By Andrew Hamlin
Northwest Asian Weekly
The 2:30 p.m. screening of the year’s most controversial movie at Columbia’s Ark Lodge Cinemas didn’t feature any controversy. Patrons filed in. A man in a wheelchair struggled to find a place to park himself out of others’ way. The cinema played a few charming old cartoons advertising the concession stands, some low-budget ads for local businesses, and a video of a disarmingly heartwarming song from Tracy Newman called “I Just See You,” reminding us that our loved ones love us as we age. Our loved ones, hopefully at least, for who we are, no matter what we are.It’s a fine sentiment for the holidays and for any days. “The Interview,” the feature attraction we’d all paid to see, had exactly the opposite tack. “The Interview” is the most controversial movie of the year because of what’s happening around it, as you’ve read in other articles in this newspaper. So it’s a good idea, I think, to examine what’s actually happening in the movie.And what’s happening is abjection, along with terror of abjection. Every major character fears who he or she really is, coming to light, to the celluloid. The fear of that exposure, and the release, the frisson, when that truth does come to light, drive the action. Nobody talks acceptance, except in the name of manipulation. To win, in this film’s universe, is to simply and powerfully manipulate others while remaining un-manipulated yourself. These are the only rules. Through all manipulation, there is only one way to win.I do not give this movie zero stars because I didn’t laugh—I did, a few times; and the audience I saw it with, a roughly half-full house, did, although not extravagantly. I do not give this movie zero stars because it’s torture porn, my most-loathed film genre. I give the movie zero stars because its laughs, and its few glimpses of better intentions, get lost in the abjection, and the attendant gross-outs.The fear of losing control of one’s image, how one wants the world to view oneself, goes thematically hand-in-hand with the fear of losing control of certain bodily functions. The film happily equates the two—in both cases, and sometimes both cases together, the struggle for control generates tension (and hopefully, laughs)—the failure of control, the release, brings, hopefully, bigger laughs.Within this movie, working strictly with what’s onscreen, the main fear is being thought of as gay or effeminate. Men are supposed to be “men” —they must dominate, they must punish, they must force effeminacy on other men to prove their own dominance, and they must never, under any circumstances, betray any weaknesses. And these weaknesses are typical American weaknesses—zero tolerance for beauty, peace, tolerance, or affection. The humor often runs crude and orifice-obsessed, but this is how the underlying game is played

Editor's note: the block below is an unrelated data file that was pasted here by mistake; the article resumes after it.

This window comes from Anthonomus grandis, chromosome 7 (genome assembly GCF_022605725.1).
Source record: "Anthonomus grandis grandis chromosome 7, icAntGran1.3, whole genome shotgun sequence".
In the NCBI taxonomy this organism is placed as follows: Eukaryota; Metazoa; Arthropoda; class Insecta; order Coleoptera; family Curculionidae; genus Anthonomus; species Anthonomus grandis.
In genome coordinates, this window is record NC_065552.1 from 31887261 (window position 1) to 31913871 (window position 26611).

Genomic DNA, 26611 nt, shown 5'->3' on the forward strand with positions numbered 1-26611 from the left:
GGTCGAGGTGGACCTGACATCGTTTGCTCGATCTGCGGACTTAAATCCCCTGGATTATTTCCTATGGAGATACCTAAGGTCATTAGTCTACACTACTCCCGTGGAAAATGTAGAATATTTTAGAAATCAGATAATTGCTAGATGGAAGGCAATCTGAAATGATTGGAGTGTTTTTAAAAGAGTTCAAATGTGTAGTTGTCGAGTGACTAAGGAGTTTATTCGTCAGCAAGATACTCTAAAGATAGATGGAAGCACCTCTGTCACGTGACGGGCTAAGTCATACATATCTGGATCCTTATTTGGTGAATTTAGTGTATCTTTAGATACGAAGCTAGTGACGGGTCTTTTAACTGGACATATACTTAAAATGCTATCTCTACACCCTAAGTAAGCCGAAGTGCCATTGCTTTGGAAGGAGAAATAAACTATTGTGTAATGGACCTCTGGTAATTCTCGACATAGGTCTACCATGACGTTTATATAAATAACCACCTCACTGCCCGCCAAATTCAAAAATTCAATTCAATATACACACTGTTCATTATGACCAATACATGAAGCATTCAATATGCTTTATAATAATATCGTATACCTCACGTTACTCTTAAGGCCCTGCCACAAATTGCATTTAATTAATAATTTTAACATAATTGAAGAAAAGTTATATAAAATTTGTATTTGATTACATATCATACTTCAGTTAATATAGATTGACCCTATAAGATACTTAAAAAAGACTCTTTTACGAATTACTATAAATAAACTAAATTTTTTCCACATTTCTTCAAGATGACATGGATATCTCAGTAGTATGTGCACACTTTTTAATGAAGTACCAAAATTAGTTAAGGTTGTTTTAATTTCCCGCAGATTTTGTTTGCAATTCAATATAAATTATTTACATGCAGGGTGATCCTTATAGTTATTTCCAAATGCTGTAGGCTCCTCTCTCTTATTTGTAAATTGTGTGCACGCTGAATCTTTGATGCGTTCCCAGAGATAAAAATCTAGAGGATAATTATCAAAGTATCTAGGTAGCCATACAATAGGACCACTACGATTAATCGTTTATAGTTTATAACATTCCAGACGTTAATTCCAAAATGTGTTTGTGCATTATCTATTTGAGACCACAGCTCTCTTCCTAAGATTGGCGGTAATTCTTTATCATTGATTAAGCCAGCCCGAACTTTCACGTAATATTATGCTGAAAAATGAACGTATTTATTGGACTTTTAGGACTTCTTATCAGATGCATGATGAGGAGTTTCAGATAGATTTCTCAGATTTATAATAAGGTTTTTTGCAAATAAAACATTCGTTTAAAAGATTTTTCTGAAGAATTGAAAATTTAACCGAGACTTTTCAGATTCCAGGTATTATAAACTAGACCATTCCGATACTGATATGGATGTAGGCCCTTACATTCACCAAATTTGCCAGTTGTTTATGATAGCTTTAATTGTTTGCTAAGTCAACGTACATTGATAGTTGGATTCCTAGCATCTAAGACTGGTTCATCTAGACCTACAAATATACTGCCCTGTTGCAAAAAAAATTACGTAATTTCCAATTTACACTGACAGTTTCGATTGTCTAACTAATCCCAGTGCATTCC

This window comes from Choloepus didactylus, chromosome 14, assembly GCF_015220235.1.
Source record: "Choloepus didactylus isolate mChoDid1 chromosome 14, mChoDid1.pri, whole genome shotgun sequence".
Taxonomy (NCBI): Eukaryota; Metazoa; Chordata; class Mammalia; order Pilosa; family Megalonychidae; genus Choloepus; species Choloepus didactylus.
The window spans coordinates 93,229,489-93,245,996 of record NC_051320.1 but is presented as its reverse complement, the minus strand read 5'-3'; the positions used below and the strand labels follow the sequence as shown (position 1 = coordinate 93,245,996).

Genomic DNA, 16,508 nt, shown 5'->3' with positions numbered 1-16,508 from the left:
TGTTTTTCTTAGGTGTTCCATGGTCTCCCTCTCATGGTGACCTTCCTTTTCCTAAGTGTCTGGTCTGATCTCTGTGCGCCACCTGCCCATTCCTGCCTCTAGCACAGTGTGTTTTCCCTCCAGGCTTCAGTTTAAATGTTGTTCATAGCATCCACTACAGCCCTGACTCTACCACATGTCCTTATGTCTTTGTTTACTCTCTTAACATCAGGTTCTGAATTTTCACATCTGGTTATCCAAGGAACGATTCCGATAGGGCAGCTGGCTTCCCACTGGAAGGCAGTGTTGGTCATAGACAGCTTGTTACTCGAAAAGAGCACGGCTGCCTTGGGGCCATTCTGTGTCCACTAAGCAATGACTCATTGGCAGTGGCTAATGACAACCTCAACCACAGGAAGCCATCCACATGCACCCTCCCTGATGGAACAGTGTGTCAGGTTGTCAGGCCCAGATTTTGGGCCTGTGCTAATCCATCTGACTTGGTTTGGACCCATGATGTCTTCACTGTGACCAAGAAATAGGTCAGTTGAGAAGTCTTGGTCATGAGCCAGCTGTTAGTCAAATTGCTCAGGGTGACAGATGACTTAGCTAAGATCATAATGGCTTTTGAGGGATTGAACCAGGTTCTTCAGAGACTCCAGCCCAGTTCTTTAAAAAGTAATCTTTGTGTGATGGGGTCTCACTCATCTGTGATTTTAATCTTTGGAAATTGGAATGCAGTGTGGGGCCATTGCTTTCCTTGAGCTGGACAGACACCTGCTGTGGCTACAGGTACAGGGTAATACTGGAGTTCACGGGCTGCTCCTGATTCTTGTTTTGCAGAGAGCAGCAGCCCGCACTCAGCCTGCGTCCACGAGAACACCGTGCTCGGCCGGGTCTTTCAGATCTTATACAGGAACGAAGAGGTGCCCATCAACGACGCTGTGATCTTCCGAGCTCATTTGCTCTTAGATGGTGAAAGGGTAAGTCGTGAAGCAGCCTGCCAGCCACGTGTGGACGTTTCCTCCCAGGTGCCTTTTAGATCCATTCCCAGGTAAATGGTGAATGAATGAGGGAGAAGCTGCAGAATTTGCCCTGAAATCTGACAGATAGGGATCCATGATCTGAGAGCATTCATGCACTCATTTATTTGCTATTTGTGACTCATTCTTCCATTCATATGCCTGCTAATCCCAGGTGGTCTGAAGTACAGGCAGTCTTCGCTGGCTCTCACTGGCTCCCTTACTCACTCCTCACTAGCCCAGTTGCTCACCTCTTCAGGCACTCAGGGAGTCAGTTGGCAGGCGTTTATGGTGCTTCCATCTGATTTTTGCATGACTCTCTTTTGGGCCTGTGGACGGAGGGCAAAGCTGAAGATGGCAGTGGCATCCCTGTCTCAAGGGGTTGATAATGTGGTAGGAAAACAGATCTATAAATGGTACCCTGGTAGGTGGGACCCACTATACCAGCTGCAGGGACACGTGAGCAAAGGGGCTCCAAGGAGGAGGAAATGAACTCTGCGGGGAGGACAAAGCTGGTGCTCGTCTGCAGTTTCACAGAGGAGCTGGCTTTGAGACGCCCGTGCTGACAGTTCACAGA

I’m speaking only of what’s on screen, but what’s on screen doesn’t deserve to be watched. It’s simply too gleeful about abjection, to the point where Katy Perry’s song to healthy selfhood, “Firework,” ends up subverted as someone’s secret pleasure—and the only thing to do in this universe is to rip that pleasure and that secret away, and immolate all pleasure and all positivity.In our universe, some people hope this film will trickle north of the DMZ and do something positive in North Korea itself. I’m skeptical—any images of the North Korean leader’s abjection could be written off as American propaganda. But I am no expert on international affairs, and I have only tried to comment on the vacuity of what I saw this sunny afternoon before winter darkness fell. (end)
“The Interview” is currently playing several theaters in and around Seattle. Check local listings for places, times, and prices.
Andrew Hamlin can be reached at email@example.com.